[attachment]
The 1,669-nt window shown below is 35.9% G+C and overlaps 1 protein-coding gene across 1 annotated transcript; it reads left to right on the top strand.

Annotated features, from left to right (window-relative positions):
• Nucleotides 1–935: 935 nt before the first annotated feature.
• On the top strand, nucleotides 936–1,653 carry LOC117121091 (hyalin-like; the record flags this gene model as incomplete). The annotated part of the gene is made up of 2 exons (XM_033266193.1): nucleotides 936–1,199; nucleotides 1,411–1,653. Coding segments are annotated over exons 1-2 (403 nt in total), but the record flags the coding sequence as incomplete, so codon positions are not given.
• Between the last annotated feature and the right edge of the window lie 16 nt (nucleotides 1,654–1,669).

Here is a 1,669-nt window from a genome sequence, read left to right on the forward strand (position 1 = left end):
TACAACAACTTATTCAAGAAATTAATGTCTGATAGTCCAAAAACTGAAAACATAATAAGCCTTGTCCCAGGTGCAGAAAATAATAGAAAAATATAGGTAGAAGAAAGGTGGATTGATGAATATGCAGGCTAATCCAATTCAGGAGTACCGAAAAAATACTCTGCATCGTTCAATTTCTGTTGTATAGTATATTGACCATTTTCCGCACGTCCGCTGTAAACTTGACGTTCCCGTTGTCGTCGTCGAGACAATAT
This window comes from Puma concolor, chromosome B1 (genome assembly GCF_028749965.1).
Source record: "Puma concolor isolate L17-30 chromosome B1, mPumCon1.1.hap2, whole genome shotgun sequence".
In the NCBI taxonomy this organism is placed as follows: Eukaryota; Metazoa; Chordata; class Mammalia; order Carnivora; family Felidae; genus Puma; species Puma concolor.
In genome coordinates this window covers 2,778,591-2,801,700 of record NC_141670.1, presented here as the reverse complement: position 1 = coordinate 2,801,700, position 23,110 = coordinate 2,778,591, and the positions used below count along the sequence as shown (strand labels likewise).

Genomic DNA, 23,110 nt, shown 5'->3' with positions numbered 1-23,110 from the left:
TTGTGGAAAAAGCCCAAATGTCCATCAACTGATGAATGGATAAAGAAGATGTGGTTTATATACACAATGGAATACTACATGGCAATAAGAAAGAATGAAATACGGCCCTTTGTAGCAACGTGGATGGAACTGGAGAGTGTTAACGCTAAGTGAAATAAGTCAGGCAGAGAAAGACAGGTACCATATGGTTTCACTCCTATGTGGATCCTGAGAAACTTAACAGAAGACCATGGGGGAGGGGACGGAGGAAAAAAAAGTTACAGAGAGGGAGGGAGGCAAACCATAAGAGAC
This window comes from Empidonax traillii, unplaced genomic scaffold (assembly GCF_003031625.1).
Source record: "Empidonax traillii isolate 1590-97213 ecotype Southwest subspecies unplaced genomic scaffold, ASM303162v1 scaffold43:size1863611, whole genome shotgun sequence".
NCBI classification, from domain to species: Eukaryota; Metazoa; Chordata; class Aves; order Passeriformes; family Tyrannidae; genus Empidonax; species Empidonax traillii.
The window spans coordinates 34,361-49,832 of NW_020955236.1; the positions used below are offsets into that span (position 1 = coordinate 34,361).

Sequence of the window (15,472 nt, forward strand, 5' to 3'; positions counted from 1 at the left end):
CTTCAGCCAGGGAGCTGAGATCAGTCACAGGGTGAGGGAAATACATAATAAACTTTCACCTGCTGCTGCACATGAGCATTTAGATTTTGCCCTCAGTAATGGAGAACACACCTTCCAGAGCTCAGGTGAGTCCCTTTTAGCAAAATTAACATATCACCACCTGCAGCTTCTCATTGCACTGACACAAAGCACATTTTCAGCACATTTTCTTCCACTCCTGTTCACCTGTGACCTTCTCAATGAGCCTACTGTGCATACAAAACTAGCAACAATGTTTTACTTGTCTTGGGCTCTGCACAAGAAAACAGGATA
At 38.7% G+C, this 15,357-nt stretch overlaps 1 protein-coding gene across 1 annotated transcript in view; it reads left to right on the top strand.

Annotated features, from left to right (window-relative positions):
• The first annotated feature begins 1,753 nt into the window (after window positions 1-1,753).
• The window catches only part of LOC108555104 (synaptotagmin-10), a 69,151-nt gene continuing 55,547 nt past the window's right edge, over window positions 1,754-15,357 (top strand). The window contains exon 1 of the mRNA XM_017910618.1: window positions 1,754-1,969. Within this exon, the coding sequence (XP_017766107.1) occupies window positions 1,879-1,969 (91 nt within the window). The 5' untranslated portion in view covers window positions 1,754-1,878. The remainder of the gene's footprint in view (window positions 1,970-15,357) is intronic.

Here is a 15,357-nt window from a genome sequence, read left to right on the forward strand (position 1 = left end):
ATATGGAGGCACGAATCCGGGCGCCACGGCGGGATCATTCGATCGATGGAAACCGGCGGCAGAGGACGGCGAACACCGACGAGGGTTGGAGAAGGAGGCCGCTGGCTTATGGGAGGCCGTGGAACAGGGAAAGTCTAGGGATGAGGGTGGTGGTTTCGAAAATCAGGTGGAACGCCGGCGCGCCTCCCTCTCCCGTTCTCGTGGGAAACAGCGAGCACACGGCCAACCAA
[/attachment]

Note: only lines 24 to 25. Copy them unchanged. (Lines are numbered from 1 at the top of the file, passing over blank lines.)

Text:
Here is a 15,357-nt window from a genome sequence, read left to right on the forward strand (position 1 = left end):
ATATGGAGGCACGAATCCGGGCGCCACGGCGGGATCATTCGATCGATGGAAACCGGCGGCAGAGGACGGCGAACACCGACGAGGGTTGGAGAAGGAGGCCGCTGGCTTATGGGAGGCCGTGGAACAGGGAAAGTCTAGGGATGAGGGTGGTGGTTTCGAAAATCAGGTGGAACGCCGGCGCGCCTCCCTCTCCCGTTCTCGTGGGAAACAGCGAGCACACGGCCAACCAA